Rare! Photos of South Korean President Appear in Korean Official Media





Pyongyang
  Moon Jae -in appeared in North Korea's official media (North Korea) today, with four photographs on Rodong Sinmun , the official mouthpiece of the ruling North Korean party. This is a rare thing to happen.

As usual, the headlines on the front page of the newspaper are filled with the activities of the North Korean leader, Kim Jong Un – in this edition, Kim gets a gift from the Air Force commander Zimbabwe who visited.

But the front page of the newspaper also posted seven photos of the departure and arrival of the North Korean diplomatic delegation to the South Korean Olympic Games, led by the head of the ceremonial state Kim Yong Nam and sister Kim Jong Un, Kim Yo Jong

Inside, the media displayed other photographs of their encounter with Moon and the opening ceremony of the Winter Olympics – four photographs of which featured Moon who was named president.

As reported by news agency AFP Saturday (10/2/2018), it is very unusual for the North Korean media to post a photo of a South Korean leader. It is also rare for the North Korean media to name the South Korean leader as president – as long as this North Korean media calls him chief executive or another term.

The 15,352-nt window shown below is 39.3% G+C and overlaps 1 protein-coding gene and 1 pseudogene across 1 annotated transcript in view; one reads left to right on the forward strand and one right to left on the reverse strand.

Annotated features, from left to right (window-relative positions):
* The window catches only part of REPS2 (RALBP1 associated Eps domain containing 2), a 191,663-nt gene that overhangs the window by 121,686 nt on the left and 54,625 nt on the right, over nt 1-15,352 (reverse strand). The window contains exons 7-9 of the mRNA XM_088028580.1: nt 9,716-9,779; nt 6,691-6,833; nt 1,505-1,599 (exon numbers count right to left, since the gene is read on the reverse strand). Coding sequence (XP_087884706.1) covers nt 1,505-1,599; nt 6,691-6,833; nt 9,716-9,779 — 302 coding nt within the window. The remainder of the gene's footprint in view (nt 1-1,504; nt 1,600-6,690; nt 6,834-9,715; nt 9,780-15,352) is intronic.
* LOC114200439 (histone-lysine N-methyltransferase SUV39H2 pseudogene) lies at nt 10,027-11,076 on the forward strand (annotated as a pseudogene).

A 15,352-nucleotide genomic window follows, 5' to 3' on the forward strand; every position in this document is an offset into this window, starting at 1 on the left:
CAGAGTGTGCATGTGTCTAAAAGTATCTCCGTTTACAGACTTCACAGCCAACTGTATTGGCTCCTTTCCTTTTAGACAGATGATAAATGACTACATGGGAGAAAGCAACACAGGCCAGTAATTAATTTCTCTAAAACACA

The official North Korean news agency Korean Central News Agency ( KCNA ) this time also mentions Moon as president. Nam Yong Nam Yo Jong is the first names mentioned KCNA in his report on the opening ceremony of the Winter Olympics in South Korea. Moon just appeared in the fifth paragraph: "Also present Moon Jae In and South Korean political and social figures."

But the media did not mention who sat in the same area as Moon and as well Kim Yong Nam and Kim Yo Jong. "The audience cheered and applauded when North and South Korean athletes entered the arena together behind a unification flag," wrote Kronna . ] <! –
 

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North and South Korea Conducting Rare Meetings

President Donald Trump calls face-to-face talks between North and South a good start, his hopes, this talk is not just about discussing next month's winter Olympics to be followed by the North.

Representatives from both countries, officially still fighting, met officially in Panmunjon, called the peace village on the border where in 1953 the ceasefire was signed.

North Korean leader Kim Jong Un said in his New Year's message he was willing to send a delegation to the Winter Games in South Korea time after boasting that a nuclear button on his desk would be capable of firing missiles into America.

South Korean President Moon Jae-in, who seeks better relations with the North, responded by offering negotiations with Kim Jong Un's government.

Talks on Tuesday is expected to be focused on the Olympics, and whether athletes from North and South will march together at the opening ceremony.

Other topics may include reinventing family union and general improvement in relations between the two countries. [ps/jm]